Note that the title of this week’s musing does not suggest that you deny or attempt to squelch your anger. It is a key emotion in all humans, and needs to be recognized as such. I once observed an interview with Thích Nhất Hạnh. When he was asked how to let anger out, he responded that the goal is not to let the anger out, but to instead keep it in. Not quite what you’ve been told before? In another interview, he explains this concept so eloquently that I’ll let you listen for yourself rather than summarize his thoughts on anger for you. Here is the link: https://youtu.be/WTF9xgqLIvI
Intrigued? Thích Nhất Hạnh also wrote a book about anger, Anger: Wisdom for Cooling the Flames. As described by the publisher, “It was under the bodhi tree in India twenty-five centuries ago that Buddha achieved the insight that three states of mind were the source of all our unhappiness: wrong knowing, obsessive desire, and anger. All are difficult, but in one instant of anger—one of the most powerful emotions—lives can be ruined, and health and spiritual development can be destroyed.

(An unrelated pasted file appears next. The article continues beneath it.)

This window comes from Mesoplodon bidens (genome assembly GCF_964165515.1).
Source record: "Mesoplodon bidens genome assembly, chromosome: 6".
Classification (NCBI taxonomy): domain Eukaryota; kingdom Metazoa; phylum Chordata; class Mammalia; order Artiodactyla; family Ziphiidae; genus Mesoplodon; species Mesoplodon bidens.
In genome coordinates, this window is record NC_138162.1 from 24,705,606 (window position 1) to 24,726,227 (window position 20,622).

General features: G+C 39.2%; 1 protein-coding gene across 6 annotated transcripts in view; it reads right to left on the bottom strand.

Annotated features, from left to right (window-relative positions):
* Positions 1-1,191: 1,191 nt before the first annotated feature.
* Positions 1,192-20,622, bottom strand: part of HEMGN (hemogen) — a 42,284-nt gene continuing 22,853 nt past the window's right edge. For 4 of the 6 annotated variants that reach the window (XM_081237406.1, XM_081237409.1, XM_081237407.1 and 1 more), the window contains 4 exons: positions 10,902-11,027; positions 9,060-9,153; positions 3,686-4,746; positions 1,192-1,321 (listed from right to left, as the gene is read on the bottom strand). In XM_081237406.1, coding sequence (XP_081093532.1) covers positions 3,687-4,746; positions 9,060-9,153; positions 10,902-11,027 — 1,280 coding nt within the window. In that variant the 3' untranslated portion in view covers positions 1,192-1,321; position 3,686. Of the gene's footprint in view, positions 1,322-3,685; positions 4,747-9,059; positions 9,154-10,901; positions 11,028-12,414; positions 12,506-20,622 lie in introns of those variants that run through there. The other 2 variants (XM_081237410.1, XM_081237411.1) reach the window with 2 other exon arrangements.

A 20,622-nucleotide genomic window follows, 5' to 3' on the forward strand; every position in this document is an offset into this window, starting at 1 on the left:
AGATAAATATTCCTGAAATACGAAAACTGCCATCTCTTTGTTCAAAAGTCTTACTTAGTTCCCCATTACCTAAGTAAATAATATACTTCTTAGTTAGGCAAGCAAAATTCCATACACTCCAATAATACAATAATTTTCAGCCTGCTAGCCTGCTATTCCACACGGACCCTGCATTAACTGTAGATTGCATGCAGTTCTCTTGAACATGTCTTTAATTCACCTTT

With exquisite simplicity, Buddhist monk and Vietnam refugee Thích Nhất Hạnh gives tools and advice for transforming relationships, focusing energy, and rejuvenating those parts of ourselves that have been laid waste by anger. His extraordinary wisdom can transform your life and the lives of the people you love, and in the words of Thích Nhất Hạnh, can give each reader the power ‘to change everything.’”
The book is readily available online and in book stores and, as are all books written by Thích Nhất Hạnh, is relevant, and easy to read and understand.